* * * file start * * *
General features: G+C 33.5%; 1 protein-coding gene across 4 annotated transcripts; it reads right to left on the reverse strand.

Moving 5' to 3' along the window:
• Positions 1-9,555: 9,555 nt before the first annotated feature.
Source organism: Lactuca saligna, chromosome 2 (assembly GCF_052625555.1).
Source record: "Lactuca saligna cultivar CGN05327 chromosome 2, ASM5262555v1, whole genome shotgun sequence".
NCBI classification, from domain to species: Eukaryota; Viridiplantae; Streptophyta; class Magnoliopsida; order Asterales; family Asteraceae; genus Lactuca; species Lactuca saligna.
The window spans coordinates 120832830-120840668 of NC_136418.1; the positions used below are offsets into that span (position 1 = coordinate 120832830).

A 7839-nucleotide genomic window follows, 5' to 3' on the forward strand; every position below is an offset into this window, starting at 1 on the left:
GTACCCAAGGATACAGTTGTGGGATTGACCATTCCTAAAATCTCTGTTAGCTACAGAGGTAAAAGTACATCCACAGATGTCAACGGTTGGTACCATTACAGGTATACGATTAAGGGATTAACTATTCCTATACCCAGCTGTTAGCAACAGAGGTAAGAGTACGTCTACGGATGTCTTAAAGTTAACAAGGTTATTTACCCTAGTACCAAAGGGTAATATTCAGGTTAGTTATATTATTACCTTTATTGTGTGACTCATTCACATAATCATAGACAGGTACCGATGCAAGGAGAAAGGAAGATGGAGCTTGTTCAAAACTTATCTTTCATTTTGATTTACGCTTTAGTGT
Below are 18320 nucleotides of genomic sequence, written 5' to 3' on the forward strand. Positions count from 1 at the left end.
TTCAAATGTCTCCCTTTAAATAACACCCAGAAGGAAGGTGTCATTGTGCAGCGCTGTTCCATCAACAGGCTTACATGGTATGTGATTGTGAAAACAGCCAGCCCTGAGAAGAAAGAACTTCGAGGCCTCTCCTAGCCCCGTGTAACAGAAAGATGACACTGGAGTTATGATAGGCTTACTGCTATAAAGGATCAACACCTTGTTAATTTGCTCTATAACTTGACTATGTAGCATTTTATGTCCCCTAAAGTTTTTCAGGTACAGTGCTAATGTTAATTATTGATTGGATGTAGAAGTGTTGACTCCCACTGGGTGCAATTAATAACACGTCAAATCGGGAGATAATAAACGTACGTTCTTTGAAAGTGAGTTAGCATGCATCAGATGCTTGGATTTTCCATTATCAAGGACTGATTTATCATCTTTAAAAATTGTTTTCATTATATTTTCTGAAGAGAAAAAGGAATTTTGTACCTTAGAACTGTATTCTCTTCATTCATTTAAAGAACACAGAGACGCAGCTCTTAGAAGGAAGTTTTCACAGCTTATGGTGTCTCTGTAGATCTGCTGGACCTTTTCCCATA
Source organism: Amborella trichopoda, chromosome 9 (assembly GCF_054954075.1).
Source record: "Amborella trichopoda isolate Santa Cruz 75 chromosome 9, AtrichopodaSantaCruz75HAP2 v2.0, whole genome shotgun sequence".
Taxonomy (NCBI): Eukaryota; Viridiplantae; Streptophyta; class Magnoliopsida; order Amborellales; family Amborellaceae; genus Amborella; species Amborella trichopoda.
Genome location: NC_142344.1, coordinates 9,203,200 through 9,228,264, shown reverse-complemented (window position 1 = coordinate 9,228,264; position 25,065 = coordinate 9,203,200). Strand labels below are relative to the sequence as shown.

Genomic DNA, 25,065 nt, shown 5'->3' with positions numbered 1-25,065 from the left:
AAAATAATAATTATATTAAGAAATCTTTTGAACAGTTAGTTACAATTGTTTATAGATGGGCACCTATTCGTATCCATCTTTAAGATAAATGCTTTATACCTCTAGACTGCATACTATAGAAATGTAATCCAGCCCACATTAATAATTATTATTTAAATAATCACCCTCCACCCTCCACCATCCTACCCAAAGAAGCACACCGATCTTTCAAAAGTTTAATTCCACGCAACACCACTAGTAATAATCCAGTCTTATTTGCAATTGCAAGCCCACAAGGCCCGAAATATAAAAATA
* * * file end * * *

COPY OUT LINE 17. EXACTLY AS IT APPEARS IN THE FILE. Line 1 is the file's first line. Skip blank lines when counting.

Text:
AAAATAATAATTATATTAAGAAATCTTTTGAACAGTTAGTTACAATTGTTTATAGATGGGCACCTATTCGTATCCATCTTTAAGATAAATGCTTTATACCTCTAGACTGCATACTATAGAAATGTAATCCAGCCCACATTAATAATTATTATTTAAATAATCACCCTCCACCCTCCACCATCCTACCCAAAGAAGCACACCGATCTTTCAAAAGTTTAATTCCACGCAACACCACTAGTAATAATCCAGTCTTATTTGCAATTGCAAGCCCACAAGGCCCGAAATATAAAAATA